Snowshoe Running 101: Expert Advice And Beginner Workouts

Snowshoe running is a fun off-season alternative to logging indoor miles on the treadmill. Photo: Shutterstock.com


Let’s face it: January, February and even March can be some of the toughest months for distance runners. If you’re living in areas where temperatures dip below freezing, the once-pristine roads and trails become cold, blustery nightmares to negotiate—places where the fun-factor is low and the injury potential high. Most of us turn to the treadmill to log our winter miles, but before heading to the gym, consider a better alternative: snowshoe running.

Dr. Heather North of Red Hammer Rehab in Louisville, Colo., is a huge proponent of the sport for her runners. “Snowshoe training is beneficial from the standpoint of working the lungs without stressing the body,” she says. “The lungs are worked since snowshoeing typically involves inclines and exercising at altitude.” North points out that the fact that you are exercising on soft snow as opposed to hard roads is a great way to recover from a high-mileage fall. “You get a workout for the ‘engine’ without taking the ‘vehicle’ itself,” she says. “In other words, you keep your fitness, but allow the body not to be damaged.”

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An added bonus of snowshoe running is that the muscles you’re working are the ones that can help you become more resistant to injury when you return to the roads. Nikki Kimball, a three-time U.S. snowshoe champion, points out that the hips and ankles get a good workout when trudging through soft or deep snow. “The athlete must draw on muscles used to stabilize the lower extremity—those surrounding the hip and ankle—to compensate the resistance of the snow and the uneven landing surface it provides,” she says. “Strengthening stabilizing structures is critical to injury prevention, and snowshoe running targets some of the most common areas of weakness.”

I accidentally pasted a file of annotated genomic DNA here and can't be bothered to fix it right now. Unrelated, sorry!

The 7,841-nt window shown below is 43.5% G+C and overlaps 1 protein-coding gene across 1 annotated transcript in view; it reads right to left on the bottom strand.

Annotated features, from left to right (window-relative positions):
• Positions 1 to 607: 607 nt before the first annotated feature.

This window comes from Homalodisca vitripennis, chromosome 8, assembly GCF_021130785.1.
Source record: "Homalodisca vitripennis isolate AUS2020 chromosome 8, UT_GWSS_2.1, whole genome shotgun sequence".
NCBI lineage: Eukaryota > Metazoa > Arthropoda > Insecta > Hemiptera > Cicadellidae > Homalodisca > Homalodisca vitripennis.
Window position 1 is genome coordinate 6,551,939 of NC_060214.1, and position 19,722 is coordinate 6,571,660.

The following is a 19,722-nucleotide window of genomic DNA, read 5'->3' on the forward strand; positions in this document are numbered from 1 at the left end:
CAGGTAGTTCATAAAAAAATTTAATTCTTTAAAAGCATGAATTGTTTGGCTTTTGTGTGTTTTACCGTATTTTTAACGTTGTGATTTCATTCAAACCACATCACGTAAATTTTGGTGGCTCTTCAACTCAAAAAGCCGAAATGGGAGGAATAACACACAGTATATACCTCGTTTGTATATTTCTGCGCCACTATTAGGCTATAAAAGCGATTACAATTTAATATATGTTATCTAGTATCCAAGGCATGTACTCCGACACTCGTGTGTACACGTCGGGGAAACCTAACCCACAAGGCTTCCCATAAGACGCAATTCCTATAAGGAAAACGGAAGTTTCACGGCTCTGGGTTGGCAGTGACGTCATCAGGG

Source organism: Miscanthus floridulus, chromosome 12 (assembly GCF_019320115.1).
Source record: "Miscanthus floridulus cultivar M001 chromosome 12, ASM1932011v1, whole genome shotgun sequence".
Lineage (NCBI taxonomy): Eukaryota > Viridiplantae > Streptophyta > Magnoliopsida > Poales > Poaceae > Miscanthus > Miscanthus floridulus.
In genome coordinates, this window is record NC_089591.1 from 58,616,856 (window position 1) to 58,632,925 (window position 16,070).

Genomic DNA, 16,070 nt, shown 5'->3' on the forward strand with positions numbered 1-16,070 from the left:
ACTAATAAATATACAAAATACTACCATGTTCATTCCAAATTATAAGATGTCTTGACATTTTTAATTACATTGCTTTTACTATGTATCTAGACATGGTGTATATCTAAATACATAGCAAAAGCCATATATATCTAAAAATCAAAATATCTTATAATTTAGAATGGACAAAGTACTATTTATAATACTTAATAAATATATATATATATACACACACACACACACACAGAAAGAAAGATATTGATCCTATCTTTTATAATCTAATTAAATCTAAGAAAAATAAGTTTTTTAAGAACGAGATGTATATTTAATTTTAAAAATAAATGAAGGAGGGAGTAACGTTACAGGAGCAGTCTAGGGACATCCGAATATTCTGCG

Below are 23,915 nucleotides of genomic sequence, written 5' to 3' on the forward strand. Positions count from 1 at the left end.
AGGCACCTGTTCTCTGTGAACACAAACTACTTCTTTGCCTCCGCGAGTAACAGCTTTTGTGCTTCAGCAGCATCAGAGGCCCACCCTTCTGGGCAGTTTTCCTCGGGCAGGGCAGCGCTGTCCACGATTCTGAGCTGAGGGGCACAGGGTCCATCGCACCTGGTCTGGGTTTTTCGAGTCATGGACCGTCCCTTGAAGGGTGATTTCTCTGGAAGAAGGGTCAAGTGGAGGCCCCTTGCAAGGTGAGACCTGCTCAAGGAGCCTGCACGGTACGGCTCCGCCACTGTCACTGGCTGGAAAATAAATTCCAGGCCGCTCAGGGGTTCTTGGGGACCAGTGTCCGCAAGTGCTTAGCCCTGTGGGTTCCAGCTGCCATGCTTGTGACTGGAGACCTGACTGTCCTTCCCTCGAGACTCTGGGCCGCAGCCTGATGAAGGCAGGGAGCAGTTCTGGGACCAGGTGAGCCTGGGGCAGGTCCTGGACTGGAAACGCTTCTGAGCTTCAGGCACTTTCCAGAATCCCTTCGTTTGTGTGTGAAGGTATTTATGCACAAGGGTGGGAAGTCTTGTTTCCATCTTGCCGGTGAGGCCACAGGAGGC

If you’ve never dabbled in snowshoe running before, take note of these important tips to enjoy a great first experience:

1. Fear not. The physical act of snowshoe running doesn’t require any special skills. Kimball says that if you can run, you can snowshoe. The only transition that runners will experience is when it comes to hill climbing—it’s OK to walk up hills that you’d normally be able to summit easily if they weren’t packed with snow. “Mind your heart rate, not the speed you think you should be going,” Kimball says.

2. Rent first. Eric Narcisi, an accomplished snowshoe racer and top-five finisher at the 2014 Granite State Snowshoe Championships says that many races will let you rent snowshoes to try them out. “I highly recommend borrowing or renting some if you can at first since snowshoes can be pretty expensive,” he suggests.

3. Dress for success. What you wear (or don’t wear) can make a big difference out on the snow. As with all things in winter, layering is key. Start out feeling a bit cold as you will generate a lot of body heat once you start going. Pay particular attention to your choice of socks. Kimball recommends neoprene or even covering your normal socks with plastic bags to keep them dry. Also, consider wearing waterproof pants as your trunk and legs will get hit with a lot of kicked up snow along the way.

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